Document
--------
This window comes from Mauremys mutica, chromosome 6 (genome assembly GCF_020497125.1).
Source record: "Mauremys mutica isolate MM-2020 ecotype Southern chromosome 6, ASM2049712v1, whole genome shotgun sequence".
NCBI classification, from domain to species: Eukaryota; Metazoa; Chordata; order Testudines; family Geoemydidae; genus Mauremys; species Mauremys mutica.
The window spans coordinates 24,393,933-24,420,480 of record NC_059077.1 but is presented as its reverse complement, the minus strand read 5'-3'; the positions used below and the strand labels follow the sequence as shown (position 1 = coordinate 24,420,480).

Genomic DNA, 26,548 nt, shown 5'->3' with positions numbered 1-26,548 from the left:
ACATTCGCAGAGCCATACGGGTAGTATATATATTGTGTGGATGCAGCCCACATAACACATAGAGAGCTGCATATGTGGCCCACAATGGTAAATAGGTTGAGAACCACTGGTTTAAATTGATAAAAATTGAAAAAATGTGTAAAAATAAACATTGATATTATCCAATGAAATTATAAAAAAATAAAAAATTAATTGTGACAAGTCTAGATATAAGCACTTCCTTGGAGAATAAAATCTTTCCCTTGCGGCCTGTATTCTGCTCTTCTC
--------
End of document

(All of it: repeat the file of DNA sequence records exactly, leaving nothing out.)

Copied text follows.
This window comes from Mauremys mutica, chromosome 6 (genome assembly GCF_020497125.1).
Source record: "Mauremys mutica isolate MM-2020 ecotype Southern chromosome 6, ASM2049712v1, whole genome shotgun sequence".
NCBI classification, from domain to species: Eukaryota; Metazoa; Chordata; order Testudines; family Geoemydidae; genus Mauremys; species Mauremys mutica.
The window spans coordinates 24,393,933-24,420,480 of record NC_059077.1 but is presented as its reverse complement, the minus strand read 5'-3'; the positions used below and the strand labels follow the sequence as shown (position 1 = coordinate 24,420,480).

Genomic DNA, 26,548 nt, shown 5'->3' with positions numbered 1-26,548 from the left:
ACATTCGCAGAGCCATACGGGTAGTATATATATTGTGTGGATGCAGCCCACATAACACATAGAGAGCTGCATATGTGGCCCACAATGGTAAATAGGTTGAGAACCACTGGTTTAAATTGATAAAAATTGAAAAAATGTGTAAAAATAAACATTGATATTATCCAATGAAATTATAAAAAAATAAAAAATTAATTGTGACAAGTCTAGATATAAGCACTTCCTTGGAGAATAAAATCTTTCCCTTGCGGCCTGTATTCTGCTCTTCTC